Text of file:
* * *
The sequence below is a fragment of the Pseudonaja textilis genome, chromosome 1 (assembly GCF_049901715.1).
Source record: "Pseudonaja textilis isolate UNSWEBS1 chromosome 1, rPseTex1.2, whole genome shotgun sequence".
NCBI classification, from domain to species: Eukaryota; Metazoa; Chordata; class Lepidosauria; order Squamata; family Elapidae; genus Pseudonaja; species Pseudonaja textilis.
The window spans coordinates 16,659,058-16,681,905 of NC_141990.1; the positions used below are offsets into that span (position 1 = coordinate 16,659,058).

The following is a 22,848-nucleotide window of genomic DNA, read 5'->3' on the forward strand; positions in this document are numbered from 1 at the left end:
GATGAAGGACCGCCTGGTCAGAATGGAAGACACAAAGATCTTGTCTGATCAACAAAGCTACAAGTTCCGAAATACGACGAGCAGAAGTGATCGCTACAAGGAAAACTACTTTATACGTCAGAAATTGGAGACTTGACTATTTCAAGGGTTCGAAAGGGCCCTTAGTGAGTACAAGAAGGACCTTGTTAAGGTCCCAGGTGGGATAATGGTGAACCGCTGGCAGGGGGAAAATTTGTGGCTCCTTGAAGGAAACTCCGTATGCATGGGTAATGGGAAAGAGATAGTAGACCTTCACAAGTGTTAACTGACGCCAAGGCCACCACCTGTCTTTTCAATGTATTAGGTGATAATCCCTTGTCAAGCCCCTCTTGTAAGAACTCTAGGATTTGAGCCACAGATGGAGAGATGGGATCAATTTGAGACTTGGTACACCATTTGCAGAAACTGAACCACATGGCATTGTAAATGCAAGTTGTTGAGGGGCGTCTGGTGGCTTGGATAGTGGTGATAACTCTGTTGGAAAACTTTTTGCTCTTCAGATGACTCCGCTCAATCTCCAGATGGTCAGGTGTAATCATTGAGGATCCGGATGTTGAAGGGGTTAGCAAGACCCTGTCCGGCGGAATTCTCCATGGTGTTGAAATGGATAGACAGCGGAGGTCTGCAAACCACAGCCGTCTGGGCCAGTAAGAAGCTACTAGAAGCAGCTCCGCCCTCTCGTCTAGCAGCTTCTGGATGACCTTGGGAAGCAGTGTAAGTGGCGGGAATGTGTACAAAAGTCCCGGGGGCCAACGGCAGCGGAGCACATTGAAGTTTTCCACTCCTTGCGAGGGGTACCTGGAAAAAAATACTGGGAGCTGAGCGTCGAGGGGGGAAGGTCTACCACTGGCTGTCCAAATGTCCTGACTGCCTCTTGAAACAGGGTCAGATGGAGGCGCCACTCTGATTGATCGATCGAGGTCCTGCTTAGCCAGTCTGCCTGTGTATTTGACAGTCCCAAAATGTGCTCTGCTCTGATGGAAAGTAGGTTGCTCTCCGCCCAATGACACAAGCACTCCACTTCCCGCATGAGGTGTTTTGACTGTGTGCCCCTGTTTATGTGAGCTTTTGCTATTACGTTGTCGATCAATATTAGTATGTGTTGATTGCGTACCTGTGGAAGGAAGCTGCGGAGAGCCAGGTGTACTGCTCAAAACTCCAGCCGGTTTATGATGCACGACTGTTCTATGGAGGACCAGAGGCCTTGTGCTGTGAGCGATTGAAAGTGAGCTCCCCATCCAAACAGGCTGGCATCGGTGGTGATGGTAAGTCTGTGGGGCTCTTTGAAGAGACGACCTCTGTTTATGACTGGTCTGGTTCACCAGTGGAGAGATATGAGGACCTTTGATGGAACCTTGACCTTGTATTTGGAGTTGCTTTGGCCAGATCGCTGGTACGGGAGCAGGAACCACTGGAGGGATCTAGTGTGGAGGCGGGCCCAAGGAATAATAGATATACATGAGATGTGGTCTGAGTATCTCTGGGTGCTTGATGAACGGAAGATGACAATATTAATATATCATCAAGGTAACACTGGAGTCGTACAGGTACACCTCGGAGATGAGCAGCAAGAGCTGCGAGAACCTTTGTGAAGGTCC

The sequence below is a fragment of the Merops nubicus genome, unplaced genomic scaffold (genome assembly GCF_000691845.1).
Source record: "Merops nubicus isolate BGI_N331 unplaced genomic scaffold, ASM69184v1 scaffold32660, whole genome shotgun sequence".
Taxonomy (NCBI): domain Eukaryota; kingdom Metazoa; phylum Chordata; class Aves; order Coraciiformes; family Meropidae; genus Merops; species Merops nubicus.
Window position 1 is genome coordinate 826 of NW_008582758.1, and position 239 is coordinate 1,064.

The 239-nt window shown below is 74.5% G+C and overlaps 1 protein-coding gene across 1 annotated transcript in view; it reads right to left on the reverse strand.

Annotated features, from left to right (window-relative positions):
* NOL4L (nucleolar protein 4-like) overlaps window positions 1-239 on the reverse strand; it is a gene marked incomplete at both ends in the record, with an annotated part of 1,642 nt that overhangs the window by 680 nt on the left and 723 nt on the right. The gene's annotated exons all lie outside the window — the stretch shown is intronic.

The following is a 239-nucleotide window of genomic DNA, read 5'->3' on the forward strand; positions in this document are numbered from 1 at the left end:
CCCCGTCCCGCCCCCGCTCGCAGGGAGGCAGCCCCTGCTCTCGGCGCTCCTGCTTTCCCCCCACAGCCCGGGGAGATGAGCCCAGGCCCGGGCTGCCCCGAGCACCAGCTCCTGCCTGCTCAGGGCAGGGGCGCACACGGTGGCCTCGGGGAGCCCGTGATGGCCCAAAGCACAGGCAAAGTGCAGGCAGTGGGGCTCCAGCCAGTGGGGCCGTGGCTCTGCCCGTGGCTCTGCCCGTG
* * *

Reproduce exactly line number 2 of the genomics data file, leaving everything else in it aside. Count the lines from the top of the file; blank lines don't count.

Source record: "Pseudonaja textilis isolate UNSWEBS1 chromosome 1, rPseTex1.2, whole genome shotgun sequence".